ST. LOUIS – The end of an era is nearing. This weekend marks the last time that Albert Pujols, Yadier Molina and Adam Wainwright will take the field at Busch Stadium as St. Louis Cardinals teammates in a non-postseason format.

Pujols and Molina will wrap up their lengthy and dominant MLB careers when the 2022 season comes to an end. Wainwright has not yet announced his future plans beyond this year.

In seven full seasons as teammates, from 2006 to 2011 and in 2022, the Pujols-Molina-Wainwright trio set a standard that might not ever be matched again in Cardinals history. The three shattered baseball records and won two World Series titles together while taking pride in many charitable efforts off-the-field.

FOX 2 explores some of the top moments in the careers of Albert Pujols, Yadier Molina and Adam Wainwright in a three-part digital series throughout the final homestand. Part III: Albert Pujols.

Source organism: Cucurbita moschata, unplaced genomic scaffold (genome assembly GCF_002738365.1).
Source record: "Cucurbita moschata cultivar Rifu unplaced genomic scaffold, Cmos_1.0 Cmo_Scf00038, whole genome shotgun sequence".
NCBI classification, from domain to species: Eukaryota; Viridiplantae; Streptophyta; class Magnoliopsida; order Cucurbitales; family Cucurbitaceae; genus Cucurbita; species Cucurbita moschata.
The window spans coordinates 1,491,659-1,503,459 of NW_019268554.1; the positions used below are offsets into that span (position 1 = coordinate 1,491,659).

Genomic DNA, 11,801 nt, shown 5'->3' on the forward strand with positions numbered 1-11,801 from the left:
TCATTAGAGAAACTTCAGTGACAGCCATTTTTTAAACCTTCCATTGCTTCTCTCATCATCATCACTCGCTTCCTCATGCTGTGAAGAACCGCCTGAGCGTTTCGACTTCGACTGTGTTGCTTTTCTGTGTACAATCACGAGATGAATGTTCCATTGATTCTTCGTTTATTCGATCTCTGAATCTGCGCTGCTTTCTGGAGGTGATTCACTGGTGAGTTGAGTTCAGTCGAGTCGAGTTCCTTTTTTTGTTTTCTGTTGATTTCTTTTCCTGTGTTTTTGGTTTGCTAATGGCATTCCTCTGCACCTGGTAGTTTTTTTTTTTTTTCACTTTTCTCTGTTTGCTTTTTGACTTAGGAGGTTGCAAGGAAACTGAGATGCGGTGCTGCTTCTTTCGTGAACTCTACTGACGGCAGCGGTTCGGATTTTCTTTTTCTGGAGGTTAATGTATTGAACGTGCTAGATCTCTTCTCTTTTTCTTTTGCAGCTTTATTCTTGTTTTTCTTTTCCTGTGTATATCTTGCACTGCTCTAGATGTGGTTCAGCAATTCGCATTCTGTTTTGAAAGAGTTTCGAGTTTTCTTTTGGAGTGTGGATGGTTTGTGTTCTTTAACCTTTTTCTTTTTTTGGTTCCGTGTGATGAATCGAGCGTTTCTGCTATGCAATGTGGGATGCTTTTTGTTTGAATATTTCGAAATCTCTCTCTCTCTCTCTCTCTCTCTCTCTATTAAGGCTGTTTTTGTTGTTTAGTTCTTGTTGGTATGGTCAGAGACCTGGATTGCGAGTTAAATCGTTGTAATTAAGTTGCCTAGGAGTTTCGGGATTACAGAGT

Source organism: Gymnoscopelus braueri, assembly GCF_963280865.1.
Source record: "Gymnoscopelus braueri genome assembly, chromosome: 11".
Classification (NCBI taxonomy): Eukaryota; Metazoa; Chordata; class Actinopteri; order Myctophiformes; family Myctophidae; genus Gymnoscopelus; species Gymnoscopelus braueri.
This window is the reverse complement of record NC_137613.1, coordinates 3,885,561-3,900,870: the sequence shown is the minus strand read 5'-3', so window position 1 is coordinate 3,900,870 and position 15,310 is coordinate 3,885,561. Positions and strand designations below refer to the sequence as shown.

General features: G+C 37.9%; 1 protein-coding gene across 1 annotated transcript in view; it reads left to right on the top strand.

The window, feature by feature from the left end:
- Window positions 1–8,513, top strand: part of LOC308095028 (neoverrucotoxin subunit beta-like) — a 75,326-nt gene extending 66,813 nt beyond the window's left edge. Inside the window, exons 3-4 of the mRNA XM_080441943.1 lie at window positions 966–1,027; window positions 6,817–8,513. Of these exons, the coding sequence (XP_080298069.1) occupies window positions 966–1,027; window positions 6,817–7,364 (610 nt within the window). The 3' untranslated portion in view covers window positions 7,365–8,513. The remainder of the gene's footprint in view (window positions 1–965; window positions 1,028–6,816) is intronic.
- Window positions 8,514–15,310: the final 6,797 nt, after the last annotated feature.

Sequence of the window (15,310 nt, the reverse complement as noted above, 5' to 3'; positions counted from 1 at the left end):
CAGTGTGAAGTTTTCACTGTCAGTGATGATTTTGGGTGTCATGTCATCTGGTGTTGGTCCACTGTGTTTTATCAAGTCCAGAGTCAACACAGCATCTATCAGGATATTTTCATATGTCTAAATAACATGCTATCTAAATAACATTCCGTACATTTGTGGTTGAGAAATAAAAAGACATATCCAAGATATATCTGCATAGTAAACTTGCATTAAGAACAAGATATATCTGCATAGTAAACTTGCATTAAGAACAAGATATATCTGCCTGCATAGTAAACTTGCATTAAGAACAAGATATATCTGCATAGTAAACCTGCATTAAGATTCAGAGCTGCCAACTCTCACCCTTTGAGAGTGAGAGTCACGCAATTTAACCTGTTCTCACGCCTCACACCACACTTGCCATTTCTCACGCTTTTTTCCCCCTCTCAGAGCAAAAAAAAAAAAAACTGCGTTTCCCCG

Albert Pujols

  • 21 MLB seasons played (2001-2022)
  • 3,075 career games (2,024 at first base)
  • 20,236 innings played
  • .296 batting average (3,378 hits)
  • 700 home runs
  • 2,208 RBIs
  • 1,908 runs
  • 117 stolen bases
  • 6,195 total bases
  • .374 on-base percentage
  • .543 slugging percentage
  • .917 on-base plus slugging percentage

1999-2000

  • June 1999: The St. Louis Cardinals select Albert Pujols in the 13th round of the MLB draft as the 402nd overall pick, widely considered one of the best late-round draft bargains in MLB history.
  • 2000: Pujols hits his way from Single-A Peoria to Triple-A Memphis in a matter of months. He finishes his only minor league season with a .314 batting average, 19 home runs and 96 RBIs. He gets one of his first tastes of winning as the Memphis Redbirds win the Pacific Coast League Championship. Pujols is named the PCL postseason MVP.

2001

St. Louis Cardinals’ Albert Pujols tips his cap to the fans after it was announced that he broke the National League rookie RBI record of 119, on Wednesday, Sept. 19, 2001 at Busch Stadium. (AP Photo/Tom Gannam)
  • March: A late spring training injury to Bobby Bonilla helps Albert Pujols’ chances of making the Opening Day roster. Then-Cardinals first baseman Mark McGwire tells manager Tony La Russa that leaving Pujols off the roster “might be one of the worst moves you make in your career.” Pujols indeed makes the Opening Day roster at 21 years old.